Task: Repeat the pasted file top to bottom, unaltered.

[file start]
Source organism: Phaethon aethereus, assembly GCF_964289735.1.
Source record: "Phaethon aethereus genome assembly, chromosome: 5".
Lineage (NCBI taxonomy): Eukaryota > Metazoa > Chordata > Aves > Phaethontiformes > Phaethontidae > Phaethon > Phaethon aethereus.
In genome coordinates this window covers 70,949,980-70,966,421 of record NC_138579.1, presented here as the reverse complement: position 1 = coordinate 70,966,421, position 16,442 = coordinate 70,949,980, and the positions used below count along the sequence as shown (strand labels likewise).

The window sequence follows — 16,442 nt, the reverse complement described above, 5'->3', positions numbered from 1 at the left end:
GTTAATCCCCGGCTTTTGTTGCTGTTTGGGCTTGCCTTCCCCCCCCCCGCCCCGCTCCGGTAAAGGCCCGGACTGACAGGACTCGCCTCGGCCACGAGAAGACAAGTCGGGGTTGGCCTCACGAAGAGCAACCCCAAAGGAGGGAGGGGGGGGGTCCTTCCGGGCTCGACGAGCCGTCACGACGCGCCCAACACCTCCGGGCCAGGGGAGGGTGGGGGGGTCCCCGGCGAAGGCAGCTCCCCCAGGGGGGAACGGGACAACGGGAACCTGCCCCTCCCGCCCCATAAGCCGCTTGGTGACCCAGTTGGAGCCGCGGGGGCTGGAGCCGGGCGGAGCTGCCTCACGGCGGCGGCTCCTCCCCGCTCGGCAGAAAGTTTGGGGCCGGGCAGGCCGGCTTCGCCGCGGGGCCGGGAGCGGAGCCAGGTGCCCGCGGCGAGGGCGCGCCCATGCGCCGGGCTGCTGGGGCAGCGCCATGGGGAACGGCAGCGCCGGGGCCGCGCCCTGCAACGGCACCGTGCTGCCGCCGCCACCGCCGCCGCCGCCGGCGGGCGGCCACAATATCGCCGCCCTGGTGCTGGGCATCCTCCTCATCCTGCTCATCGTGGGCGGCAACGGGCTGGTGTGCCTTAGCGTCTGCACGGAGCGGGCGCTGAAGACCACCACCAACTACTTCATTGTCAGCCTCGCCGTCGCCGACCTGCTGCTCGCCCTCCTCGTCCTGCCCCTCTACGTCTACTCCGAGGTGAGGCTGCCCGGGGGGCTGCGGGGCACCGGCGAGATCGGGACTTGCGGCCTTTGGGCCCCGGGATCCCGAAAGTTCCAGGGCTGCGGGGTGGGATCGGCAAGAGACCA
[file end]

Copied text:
Source organism: Phaethon aethereus, assembly GCF_964289735.1.
Source record: "Phaethon aethereus genome assembly, chromosome: 5".
Lineage (NCBI taxonomy): Eukaryota > Metazoa > Chordata > Aves > Phaethontiformes > Phaethontidae > Phaethon > Phaethon aethereus.
In genome coordinates this window covers 70,949,980-70,966,421 of record NC_138579.1, presented here as the reverse complement: position 1 = coordinate 70,966,421, position 16,442 = coordinate 70,949,980, and the positions used below count along the sequence as shown (strand labels likewise).

The window sequence follows — 16,442 nt, the reverse complement described above, 5'->3', positions numbered from 1 at the left end:
GTTAATCCCCGGCTTTTGTTGCTGTTTGGGCTTGCCTTCCCCCCCCCCGCCCCGCTCCGGTAAAGGCCCGGACTGACAGGACTCGCCTCGGCCACGAGAAGACAAGTCGGGGTTGGCCTCACGAAGAGCAACCCCAAAGGAGGGAGGGGGGGGGTCCTTCCGGGCTCGACGAGCCGTCACGACGCGCCCAACACCTCCGGGCCAGGGGAGGGTGGGGGGGTCCCCGGCGAAGGCAGCTCCCCCAGGGGGGAACGGGACAACGGGAACCTGCCCCTCCCGCCCCATAAGCCGCTTGGTGACCCAGTTGGAGCCGCGGGGGCTGGAGCCGGGCGGAGCTGCCTCACGGCGGCGGCTCCTCCCCGCTCGGCAGAAAGTTTGGGGCCGGGCAGGCCGGCTTCGCCGCGGGGCCGGGAGCGGAGCCAGGTGCCCGCGGCGAGGGCGCGCCCATGCGCCGGGCTGCTGGGGCAGCGCCATGGGGAACGGCAGCGCCGGGGCCGCGCCCTGCAACGGCACCGTGCTGCCGCCGCCACCGCCGCCGCCGCCGGCGGGCGGCCACAATATCGCCGCCCTGGTGCTGGGCATCCTCCTCATCCTGCTCATCGTGGGCGGCAACGGGCTGGTGTGCCTTAGCGTCTGCACGGAGCGGGCGCTGAAGACCACCACCAACTACTTCATTGTCAGCCTCGCCGTCGCCGACCTGCTGCTCGCCCTCCTCGTCCTGCCCCTCTACGTCTACTCCGAGGTGAGGCTGCCCGGGGGGCTGCGGGGCACCGGCGAGATCGGGACTTGCGGCCTTTGGGCCCCGGGATCCCGAAAGTTCCAGGGCTGCGGGGTGGGATCGGCAAGAGACCA